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Loudoun teachers hold 'solidarity for safety rally' in response to reopening plan

Some Loudoun County teachers said they are not comfortable with the school district's plans to have some kids return to school in the fall.

ASHBURN, Va. — Hundreds of teachers in Loudoun County came together for a noisy protest in Ashburn on Monday.

Loudoun Education Association members honked the horns of their cars outside the Loudoun County Schools Administration Building to let administrators know they are concerned with the school system's plan to reopen schools in the fall.

The school system recently decided to let parents decide between two options for schooling their children in the fall. Loudoun County Public Schools (LCPS) will let students either participate in 100% distance learning during the fall semester or a hybrid learning model that consists of two days of in-person learning and three days of distance learning.

RELATED: 'I'm not ready to die' | Some Virginia teachers say they are not ready for a return to school amid pandemic

LCPS has asked parents to make a binding decision as to which way they would like their children to learn by Wednesday.

But, some educators said they were worried teachers’ voices weren’t being adequately heard.

David Palanzi, president of the Loudoun Education Association, said some teachers still had questions about how the school district would ensure their safety in the classroom.

 “When you think of classrooms, it's not just the teacher and a few students that are just sitting in a room, there's interactions going on throughout the building, continually,” he said.

LCPS recently revealed it would provide staff with additional cleaning supplies to make sure their classrooms were safe. However, Palanzi said teachers still had issues over how some preventative measures would be rolled out.

"The concern is really set around schools being under-resourced,” he said. “We've always been under-resourced. Teachers spend hundreds of their own dollars to bring in supplies for their kids and looking at how to have supplies to save their lives is really a difficult thing for lots of teachers."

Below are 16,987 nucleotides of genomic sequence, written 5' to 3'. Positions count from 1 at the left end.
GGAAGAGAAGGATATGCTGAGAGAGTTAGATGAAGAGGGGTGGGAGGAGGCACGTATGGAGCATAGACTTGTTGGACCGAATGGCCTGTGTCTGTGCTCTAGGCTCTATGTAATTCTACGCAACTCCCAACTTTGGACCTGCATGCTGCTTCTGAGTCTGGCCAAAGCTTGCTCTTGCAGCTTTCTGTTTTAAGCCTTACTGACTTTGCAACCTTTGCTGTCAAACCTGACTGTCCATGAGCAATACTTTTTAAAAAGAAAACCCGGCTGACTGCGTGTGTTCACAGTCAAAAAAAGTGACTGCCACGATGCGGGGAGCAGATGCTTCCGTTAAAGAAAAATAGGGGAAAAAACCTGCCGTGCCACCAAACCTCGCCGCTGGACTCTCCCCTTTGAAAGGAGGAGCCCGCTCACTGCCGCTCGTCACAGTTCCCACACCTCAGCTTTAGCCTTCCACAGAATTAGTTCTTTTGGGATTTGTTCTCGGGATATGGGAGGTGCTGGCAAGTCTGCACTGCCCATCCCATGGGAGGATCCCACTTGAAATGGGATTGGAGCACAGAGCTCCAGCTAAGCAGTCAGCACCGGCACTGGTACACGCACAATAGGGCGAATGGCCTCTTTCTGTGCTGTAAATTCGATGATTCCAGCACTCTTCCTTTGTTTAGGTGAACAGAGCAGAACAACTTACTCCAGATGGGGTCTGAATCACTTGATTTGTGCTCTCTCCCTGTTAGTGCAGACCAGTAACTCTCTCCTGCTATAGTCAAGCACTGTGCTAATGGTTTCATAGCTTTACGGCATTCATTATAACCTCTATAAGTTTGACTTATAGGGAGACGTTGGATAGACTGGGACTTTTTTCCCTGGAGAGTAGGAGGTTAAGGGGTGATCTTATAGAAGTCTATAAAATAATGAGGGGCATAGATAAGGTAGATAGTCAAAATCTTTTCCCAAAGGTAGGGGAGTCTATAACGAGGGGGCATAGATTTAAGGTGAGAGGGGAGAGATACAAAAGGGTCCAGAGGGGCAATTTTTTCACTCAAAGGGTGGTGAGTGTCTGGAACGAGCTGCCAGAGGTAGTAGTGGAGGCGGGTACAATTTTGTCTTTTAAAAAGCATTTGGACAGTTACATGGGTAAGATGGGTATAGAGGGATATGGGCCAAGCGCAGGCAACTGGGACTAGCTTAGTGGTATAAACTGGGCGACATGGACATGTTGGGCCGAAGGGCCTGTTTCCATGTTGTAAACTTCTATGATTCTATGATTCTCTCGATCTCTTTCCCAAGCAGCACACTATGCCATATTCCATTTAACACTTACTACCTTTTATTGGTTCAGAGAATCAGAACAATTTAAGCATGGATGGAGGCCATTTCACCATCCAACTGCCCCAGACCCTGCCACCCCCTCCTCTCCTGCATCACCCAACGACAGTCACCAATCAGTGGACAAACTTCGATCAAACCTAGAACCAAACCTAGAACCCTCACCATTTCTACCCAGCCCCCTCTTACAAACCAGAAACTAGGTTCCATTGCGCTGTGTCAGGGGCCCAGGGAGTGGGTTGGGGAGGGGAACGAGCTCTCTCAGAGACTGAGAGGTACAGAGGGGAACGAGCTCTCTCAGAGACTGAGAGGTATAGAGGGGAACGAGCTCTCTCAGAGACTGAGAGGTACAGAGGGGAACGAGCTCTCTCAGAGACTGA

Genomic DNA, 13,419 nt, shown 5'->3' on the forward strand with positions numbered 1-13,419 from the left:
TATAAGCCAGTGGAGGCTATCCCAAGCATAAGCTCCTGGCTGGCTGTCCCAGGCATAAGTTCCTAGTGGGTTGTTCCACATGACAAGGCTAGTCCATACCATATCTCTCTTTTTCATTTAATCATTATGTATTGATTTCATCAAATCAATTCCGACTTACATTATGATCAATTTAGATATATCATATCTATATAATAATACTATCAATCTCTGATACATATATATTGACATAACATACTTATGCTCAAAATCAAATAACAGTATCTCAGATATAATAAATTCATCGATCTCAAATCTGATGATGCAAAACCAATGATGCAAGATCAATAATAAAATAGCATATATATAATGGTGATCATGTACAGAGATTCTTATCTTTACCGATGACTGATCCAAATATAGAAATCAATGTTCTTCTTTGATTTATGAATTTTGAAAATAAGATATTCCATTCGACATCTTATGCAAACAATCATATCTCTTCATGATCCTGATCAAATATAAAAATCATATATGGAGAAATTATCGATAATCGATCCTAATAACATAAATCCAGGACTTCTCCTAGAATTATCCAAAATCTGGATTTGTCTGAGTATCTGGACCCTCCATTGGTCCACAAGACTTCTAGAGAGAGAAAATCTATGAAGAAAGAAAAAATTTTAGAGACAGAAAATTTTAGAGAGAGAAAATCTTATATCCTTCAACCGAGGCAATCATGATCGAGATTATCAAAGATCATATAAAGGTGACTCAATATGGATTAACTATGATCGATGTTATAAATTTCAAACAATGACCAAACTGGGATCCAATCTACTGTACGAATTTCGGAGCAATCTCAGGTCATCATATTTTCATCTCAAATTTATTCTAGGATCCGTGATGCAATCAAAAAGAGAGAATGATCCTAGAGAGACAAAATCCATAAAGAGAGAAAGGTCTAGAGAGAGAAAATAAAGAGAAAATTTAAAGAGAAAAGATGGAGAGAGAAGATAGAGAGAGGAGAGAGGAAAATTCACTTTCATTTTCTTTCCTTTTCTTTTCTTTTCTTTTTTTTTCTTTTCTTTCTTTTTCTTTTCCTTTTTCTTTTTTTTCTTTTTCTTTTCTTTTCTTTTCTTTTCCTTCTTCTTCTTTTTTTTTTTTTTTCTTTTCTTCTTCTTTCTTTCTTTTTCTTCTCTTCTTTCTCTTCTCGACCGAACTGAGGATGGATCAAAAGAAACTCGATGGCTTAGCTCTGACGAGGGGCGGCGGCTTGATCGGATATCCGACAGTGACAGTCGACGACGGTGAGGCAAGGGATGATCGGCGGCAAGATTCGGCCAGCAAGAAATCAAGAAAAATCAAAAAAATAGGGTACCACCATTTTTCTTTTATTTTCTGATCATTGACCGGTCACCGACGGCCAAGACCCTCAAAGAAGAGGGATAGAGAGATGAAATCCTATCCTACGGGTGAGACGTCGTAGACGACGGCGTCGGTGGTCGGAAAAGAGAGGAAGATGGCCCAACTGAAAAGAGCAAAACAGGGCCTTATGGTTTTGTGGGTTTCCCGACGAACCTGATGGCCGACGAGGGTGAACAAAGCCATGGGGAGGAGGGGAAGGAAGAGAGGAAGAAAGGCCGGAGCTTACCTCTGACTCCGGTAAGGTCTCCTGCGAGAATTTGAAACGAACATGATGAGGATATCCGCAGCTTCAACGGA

Some Loudoun teachers, like Miriam Westervelt, have been pushing the school district to conduct 100% distance learning for all its students. She said she believes teachers could handle the transition.

“I feel confidently that if given more time and more professional development, the teachers in my department would roll out distance learning and have all their students engaged,” Westervelt said.

Some students also joined teachers in solidarity at Monday’s rally. Student Shannon Patton said she wanted to do whatever she could to keep teachers safe.

"We want to stay healthy and we want to keep our family members healthy, especially elders," she said.

RELATED: Here's how Loudoun County public schools plan on keeping classrooms clean next year

WUSA9 reached out to Loudoun County Public Schools for a comment regarding Monday’s protest. The school system provided the following statement:

"Loudoun County Public Schools' highest priority is the safety and well-being of students, staff members and their families, as evidenced by our decision to close schools on March 12, prior to the Governor's decision that all schools would close in Virginia, and by our decision not to set aside the Governor's Phase Guidance for Virginia Schools in order to start the school year with five days a week of in-person learning for students.

LCPS continues to prioritize safety in planning for the return to school, following the guidance and recommendations of local, state and federal health authorities. Our plans call for physical distancing on buses and in classrooms, a limited number of students in classes, additional cleaning of buildings and other measures that are consistent with health authorities' guidance. We will continue to refine these plans as we approach the new year. Parents who do not wish to send their students to school have the option of choosing 100 percent distance learning.

We acknowledge the diverse opinions regarding how schools should operate in the new school year. We understand the urgency of some who wish to maximize in-person learning and we share the appropriate focus on the well-being of students, staff members, and the broader community."

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